When you are in the midst of a divorce, it may seem very tempting to just sit back and the let a judge make the difficult decisions. Of course, this approach fails to account for the multiple court appearances that will be probably be necessary, and the fact that you will still need to provide the court with all of the information and evidence relevant to your case. Divorce laws in Illinois explicitly promote amicable agreements between divorcing spouses whenever possible. Divorcing parents, in particular, are expected to work together in developing a plan for cooperative parenting and protecting their children’s best interests.
Parents Know Best
There are many examples in Illinois family law indicating that a court must presume that parents will act in the best interest of their child. This is based on the idea that, unless proven otherwise, parents are equipped to fully understand the situation at hand and to make decisions for their child that are ultimately beneficial.
Under the Illinois Marriage and Dissolution of Marriage Act, the same concept applies to co-parenting and the allocation of parental responsibilities. Rather than assuming that courts should make parenting judgments, the law requires divorcing parents to develop a strategy for parenting together. The plan, of course, must be reviewed and approved by the court, but the court will only make changes or enter a judgment of its own when absolutely necessary to protect the child’s interests.
According to the law, once a proceeding for the allocation of parental responsibilities—formerly called “child custody”—has begun, parents have 120 days to file a proposed parenting plan. The plan must address each party’s rights, decision-making authority, parenting time schedule, and a number of other concerns required by law. The deadline may be extended if either parent can show good cause. If the parents cannot agree on a plan, the court has the authority to order mediation to assist in the process. Should mediation ultimately fail, or if either party refuses to participate in good faith, the court may allocate parental responsibilities, likely taking the refusal to cooperate into account.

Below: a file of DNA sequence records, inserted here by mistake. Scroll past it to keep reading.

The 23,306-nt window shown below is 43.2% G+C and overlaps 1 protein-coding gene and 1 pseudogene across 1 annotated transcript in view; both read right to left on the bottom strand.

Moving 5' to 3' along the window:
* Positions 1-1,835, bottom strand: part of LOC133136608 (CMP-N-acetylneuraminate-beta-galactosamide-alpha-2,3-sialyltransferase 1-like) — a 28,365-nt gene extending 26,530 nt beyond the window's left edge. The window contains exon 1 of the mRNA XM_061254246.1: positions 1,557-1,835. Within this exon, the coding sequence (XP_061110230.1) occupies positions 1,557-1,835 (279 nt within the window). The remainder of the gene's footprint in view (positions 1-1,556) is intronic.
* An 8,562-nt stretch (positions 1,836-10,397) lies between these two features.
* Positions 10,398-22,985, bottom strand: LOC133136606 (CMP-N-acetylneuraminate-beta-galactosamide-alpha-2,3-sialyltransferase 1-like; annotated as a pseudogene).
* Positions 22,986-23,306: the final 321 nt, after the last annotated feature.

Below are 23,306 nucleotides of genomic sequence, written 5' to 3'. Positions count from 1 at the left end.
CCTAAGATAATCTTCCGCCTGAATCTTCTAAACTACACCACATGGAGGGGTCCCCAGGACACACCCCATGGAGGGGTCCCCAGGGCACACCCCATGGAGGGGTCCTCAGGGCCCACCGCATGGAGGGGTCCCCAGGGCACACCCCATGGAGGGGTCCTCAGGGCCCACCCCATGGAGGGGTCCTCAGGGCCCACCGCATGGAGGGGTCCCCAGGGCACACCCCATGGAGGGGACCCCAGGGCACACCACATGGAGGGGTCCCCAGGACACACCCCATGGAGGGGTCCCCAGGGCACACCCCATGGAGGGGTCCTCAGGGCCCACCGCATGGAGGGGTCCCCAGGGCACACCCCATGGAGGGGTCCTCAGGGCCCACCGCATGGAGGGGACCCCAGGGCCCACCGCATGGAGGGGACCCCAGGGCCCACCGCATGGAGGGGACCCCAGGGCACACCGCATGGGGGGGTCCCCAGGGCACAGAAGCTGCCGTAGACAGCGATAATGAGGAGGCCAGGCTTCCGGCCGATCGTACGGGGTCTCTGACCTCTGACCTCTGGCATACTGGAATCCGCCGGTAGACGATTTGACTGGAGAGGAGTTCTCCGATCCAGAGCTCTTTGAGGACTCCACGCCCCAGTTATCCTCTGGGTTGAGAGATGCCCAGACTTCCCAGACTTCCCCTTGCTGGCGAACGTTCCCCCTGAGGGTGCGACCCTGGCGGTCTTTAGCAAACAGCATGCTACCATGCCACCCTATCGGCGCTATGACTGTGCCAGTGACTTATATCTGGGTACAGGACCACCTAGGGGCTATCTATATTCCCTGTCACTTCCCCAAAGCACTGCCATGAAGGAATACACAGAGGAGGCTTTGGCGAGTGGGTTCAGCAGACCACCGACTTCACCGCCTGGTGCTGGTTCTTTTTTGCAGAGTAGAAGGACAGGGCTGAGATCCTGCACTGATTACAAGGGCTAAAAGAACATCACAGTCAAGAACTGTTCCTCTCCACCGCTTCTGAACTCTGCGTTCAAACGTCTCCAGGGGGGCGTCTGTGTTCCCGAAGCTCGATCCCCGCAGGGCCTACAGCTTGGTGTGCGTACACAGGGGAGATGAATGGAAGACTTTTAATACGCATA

A parenting plan that addresses all of the appropriate concerns and that is reasonable to both parents will be approved by the court and entered as part of the divorce judgment. Parents can later amend the plan either by agreement or by showing of a substantial change in circumstances.
Legal Advocates for Parents
If you have questions about divorce, parenting plans, or the allocation of parental responsibilities, contact an experienced Wheaton family law attorney. We will help you find the answers you need so that you can make an informed, responsible decision about how to proceed with your case. Call 630-462-1980 to schedule an appointment at Andrew Cores Family Law Group today.